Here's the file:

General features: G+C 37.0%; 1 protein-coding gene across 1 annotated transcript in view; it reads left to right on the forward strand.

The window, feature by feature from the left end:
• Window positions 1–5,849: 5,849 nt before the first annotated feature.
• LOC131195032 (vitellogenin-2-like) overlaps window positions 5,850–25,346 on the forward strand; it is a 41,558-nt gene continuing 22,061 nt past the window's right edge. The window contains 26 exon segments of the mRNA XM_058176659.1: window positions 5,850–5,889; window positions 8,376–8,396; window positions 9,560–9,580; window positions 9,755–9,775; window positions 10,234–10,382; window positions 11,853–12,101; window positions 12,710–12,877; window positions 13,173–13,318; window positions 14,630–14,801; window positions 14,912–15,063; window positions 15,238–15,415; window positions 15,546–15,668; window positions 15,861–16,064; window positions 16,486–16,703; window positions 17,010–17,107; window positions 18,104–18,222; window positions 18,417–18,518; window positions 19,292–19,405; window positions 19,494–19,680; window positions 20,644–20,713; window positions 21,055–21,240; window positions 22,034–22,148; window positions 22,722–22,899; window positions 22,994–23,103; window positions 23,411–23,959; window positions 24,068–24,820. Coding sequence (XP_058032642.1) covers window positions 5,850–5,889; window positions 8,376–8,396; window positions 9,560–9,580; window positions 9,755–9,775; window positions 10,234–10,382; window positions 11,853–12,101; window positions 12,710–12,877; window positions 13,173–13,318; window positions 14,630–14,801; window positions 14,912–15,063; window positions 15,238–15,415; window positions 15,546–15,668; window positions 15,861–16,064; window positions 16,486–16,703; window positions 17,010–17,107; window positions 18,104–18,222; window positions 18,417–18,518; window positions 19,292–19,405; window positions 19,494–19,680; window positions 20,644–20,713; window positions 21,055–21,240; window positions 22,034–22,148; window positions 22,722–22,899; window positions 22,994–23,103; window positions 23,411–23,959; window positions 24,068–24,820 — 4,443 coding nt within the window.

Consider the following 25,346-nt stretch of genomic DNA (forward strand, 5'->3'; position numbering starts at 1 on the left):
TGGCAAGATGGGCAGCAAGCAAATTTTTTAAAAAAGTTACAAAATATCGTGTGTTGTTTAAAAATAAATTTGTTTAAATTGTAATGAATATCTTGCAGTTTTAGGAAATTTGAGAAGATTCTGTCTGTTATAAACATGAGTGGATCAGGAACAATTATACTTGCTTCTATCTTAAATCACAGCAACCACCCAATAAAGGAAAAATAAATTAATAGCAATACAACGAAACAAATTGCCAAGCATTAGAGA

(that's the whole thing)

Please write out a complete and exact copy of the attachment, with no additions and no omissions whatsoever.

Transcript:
General features: G+C 37.0%; 1 protein-coding gene across 1 annotated transcript in view; it reads left to right on the forward strand.

The window, feature by feature from the left end:
• Window positions 1–5,849: 5,849 nt before the first annotated feature.
• LOC131195032 (vitellogenin-2-like) overlaps window positions 5,850–25,346 on the forward strand; it is a 41,558-nt gene continuing 22,061 nt past the window's right edge. The window contains 26 exon segments of the mRNA XM_058176659.1: window positions 5,850–5,889; window positions 8,376–8,396; window positions 9,560–9,580; window positions 9,755–9,775; window positions 10,234–10,382; window positions 11,853–12,101; window positions 12,710–12,877; window positions 13,173–13,318; window positions 14,630–14,801; window positions 14,912–15,063; window positions 15,238–15,415; window positions 15,546–15,668; window positions 15,861–16,064; window positions 16,486–16,703; window positions 17,010–17,107; window positions 18,104–18,222; window positions 18,417–18,518; window positions 19,292–19,405; window positions 19,494–19,680; window positions 20,644–20,713; window positions 21,055–21,240; window positions 22,034–22,148; window positions 22,722–22,899; window positions 22,994–23,103; window positions 23,411–23,959; window positions 24,068–24,820. Coding sequence (XP_058032642.1) covers window positions 5,850–5,889; window positions 8,376–8,396; window positions 9,560–9,580; window positions 9,755–9,775; window positions 10,234–10,382; window positions 11,853–12,101; window positions 12,710–12,877; window positions 13,173–13,318; window positions 14,630–14,801; window positions 14,912–15,063; window positions 15,238–15,415; window positions 15,546–15,668; window positions 15,861–16,064; window positions 16,486–16,703; window positions 17,010–17,107; window positions 18,104–18,222; window positions 18,417–18,518; window positions 19,292–19,405; window positions 19,494–19,680; window positions 20,644–20,713; window positions 21,055–21,240; window positions 22,034–22,148; window positions 22,722–22,899; window positions 22,994–23,103; window positions 23,411–23,959; window positions 24,068–24,820 — 4,443 coding nt within the window.

Consider the following 25,346-nt stretch of genomic DNA (forward strand, 5'->3'; position numbering starts at 1 on the left):
TGGCAAGATGGGCAGCAAGCAAATTTTTTAAAAAAGTTACAAAATATCGTGTGTTGTTTAAAAATAAATTTGTTTAAATTGTAATGAATATCTTGCAGTTTTAGGAAATTTGAGAAGATTCTGTCTGTTATAAACATGAGTGGATCAGGAACAATTATACTTGCTTCTATCTTAAATCACAGCAACCACCCAATAAAGGAAAAATAAATTAATAGCAATACAACGAAACAAATTGCCAAGCATTAGAGA